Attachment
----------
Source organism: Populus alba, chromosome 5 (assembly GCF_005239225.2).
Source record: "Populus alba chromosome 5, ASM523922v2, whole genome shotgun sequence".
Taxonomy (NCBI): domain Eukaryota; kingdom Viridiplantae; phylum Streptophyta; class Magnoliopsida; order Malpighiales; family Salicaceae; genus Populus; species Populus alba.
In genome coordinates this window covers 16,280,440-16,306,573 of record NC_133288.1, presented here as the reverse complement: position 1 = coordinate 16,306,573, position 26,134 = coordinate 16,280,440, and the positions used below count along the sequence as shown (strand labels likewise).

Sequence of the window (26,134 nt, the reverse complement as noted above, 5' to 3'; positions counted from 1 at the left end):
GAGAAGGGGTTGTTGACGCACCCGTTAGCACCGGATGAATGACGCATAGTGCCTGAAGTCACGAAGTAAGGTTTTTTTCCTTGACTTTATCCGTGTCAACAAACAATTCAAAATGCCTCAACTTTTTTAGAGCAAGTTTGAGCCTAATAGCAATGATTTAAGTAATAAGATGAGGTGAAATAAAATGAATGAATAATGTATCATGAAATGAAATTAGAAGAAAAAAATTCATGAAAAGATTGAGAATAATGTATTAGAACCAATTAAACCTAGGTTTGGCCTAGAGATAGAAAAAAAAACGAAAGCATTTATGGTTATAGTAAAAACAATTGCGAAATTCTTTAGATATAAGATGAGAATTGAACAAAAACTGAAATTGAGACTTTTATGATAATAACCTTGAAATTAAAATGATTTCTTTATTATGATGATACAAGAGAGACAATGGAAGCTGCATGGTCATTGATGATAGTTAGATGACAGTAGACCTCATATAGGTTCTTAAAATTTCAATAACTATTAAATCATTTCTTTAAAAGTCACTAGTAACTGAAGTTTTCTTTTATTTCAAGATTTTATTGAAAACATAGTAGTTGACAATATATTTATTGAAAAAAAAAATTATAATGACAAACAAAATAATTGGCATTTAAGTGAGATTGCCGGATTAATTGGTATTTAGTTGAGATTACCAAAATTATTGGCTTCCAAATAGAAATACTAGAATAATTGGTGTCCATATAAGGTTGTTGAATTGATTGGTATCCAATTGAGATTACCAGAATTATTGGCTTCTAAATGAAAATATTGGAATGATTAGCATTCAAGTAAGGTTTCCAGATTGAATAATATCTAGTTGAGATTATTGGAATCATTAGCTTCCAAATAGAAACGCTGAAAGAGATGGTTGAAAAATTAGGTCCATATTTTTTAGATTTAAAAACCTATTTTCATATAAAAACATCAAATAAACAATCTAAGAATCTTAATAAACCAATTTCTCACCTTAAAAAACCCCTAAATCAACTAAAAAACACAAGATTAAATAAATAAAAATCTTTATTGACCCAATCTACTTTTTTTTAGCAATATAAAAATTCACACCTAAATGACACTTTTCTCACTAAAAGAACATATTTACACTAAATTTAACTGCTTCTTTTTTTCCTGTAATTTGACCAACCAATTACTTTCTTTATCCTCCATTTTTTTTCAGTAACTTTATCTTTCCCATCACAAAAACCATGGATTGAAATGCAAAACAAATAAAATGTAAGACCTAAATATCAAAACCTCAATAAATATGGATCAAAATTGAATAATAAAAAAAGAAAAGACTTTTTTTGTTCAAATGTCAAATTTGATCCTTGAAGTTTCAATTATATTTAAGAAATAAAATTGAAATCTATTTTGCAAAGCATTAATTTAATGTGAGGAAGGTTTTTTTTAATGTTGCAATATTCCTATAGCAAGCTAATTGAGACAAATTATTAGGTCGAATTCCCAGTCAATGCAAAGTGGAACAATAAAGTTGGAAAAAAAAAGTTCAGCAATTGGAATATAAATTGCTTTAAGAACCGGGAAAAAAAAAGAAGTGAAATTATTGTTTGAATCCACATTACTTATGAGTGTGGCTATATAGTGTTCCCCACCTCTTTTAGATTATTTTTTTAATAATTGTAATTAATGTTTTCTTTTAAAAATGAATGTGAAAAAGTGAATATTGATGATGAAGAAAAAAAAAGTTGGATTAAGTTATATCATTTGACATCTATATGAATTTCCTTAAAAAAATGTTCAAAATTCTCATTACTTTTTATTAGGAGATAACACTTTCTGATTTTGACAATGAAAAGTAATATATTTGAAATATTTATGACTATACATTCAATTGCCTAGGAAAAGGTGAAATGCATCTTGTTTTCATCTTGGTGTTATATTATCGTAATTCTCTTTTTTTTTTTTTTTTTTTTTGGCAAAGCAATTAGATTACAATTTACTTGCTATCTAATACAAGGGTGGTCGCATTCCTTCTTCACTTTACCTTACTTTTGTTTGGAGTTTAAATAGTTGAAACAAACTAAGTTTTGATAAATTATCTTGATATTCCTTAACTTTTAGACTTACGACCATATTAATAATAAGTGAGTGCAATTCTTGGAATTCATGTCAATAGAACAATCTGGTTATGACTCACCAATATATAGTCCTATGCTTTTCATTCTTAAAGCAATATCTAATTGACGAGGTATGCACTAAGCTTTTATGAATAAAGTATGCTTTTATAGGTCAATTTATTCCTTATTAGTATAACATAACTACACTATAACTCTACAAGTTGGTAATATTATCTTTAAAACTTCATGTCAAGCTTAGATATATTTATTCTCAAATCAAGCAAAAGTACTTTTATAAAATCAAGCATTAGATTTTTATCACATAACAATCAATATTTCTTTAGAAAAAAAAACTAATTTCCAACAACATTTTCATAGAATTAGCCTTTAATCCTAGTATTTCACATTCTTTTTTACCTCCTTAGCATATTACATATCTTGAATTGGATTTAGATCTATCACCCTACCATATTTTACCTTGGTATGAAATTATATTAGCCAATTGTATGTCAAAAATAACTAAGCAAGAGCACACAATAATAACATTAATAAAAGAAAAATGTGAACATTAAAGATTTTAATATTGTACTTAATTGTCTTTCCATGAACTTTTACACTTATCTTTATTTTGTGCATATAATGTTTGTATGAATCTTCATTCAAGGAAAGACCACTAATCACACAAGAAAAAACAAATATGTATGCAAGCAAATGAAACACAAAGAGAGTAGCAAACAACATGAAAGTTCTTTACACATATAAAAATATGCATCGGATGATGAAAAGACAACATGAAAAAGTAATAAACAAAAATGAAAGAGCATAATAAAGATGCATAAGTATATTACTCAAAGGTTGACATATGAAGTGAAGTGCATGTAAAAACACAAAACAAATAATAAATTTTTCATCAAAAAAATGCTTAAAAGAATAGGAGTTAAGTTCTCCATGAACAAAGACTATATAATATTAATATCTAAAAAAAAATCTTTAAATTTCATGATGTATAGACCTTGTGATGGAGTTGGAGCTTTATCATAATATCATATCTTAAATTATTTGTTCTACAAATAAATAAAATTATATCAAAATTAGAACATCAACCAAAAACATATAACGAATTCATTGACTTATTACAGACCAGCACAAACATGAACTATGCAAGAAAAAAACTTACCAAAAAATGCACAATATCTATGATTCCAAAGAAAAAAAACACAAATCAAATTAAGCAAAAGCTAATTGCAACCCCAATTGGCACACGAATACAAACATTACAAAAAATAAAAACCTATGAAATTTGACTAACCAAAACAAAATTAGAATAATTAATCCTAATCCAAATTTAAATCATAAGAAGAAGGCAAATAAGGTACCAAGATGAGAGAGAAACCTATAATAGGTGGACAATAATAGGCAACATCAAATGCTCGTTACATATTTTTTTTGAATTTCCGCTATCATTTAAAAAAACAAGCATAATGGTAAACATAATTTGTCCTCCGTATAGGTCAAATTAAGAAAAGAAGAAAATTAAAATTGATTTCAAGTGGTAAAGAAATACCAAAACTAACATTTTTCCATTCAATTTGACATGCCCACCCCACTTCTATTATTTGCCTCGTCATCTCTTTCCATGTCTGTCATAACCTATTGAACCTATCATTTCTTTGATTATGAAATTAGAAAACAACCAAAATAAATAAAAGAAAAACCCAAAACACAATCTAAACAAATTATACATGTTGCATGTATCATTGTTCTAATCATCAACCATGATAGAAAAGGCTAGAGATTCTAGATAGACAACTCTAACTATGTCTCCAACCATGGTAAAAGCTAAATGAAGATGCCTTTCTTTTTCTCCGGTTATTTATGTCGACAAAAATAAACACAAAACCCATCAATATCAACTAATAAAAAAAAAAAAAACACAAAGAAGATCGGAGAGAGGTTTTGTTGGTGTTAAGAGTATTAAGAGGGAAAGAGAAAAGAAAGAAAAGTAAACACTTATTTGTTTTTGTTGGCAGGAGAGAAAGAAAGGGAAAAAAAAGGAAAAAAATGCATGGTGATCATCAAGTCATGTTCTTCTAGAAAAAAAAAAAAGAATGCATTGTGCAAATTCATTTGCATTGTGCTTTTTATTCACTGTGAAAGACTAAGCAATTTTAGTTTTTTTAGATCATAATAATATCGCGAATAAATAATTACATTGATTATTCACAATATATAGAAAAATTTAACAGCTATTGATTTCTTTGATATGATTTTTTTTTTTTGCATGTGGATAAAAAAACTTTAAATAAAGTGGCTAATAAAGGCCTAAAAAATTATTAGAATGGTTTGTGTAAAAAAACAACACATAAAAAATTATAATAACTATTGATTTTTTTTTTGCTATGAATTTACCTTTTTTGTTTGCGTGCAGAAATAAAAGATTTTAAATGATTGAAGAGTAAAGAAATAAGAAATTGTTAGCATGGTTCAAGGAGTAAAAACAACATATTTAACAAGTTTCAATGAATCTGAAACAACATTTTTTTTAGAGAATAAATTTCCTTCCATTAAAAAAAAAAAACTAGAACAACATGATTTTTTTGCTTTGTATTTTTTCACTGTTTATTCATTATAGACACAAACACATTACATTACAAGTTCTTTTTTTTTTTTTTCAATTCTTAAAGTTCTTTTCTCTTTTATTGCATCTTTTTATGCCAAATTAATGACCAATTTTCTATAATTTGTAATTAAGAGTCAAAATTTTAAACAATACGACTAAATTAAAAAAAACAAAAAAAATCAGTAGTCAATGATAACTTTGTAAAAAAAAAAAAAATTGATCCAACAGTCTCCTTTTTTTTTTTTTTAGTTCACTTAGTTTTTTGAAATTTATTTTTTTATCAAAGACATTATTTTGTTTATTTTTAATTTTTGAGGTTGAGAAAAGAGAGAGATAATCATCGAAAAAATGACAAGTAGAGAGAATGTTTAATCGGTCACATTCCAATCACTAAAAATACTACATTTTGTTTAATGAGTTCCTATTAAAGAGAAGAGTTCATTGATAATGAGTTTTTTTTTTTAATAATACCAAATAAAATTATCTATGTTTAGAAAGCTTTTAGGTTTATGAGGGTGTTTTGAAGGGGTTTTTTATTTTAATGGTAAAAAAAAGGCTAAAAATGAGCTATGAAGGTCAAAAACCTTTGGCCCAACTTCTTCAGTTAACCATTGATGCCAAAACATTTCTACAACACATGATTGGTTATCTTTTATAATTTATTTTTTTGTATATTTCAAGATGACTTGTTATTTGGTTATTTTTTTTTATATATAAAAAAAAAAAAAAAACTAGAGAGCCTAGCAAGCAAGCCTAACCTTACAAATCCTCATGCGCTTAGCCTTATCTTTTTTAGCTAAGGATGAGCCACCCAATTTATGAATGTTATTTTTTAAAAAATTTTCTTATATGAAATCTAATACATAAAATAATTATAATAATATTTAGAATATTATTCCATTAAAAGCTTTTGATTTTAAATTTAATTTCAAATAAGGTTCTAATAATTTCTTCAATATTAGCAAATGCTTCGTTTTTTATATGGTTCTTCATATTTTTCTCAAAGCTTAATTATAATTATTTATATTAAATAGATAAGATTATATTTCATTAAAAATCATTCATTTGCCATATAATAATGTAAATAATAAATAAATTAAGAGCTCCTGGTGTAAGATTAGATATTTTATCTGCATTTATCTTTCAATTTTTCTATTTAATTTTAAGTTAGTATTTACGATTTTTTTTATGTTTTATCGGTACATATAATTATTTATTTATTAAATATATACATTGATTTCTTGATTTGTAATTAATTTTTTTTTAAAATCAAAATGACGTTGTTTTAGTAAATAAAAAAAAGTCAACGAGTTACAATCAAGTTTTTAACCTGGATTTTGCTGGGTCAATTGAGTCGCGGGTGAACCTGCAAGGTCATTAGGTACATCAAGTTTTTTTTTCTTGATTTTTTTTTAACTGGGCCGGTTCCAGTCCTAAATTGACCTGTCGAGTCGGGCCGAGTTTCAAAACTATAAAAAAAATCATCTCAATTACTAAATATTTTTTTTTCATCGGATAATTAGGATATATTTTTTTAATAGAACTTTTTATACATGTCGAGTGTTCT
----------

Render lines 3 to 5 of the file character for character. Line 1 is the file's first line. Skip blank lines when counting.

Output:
Taxonomy (NCBI): domain Eukaryota; kingdom Viridiplantae; phylum Streptophyta; class Magnoliopsida; order Malpighiales; family Salicaceae; genus Populus; species Populus alba.
In genome coordinates this window covers 16,280,440-16,306,573 of record NC_133288.1, presented here as the reverse complement: position 1 = coordinate 16,306,573, position 26,134 = coordinate 16,280,440, and the positions used below count along the sequence as shown (strand labels likewise).

Sequence of the window (26,134 nt, the reverse complement as noted above, 5' to 3'; positions counted from 1 at the left end):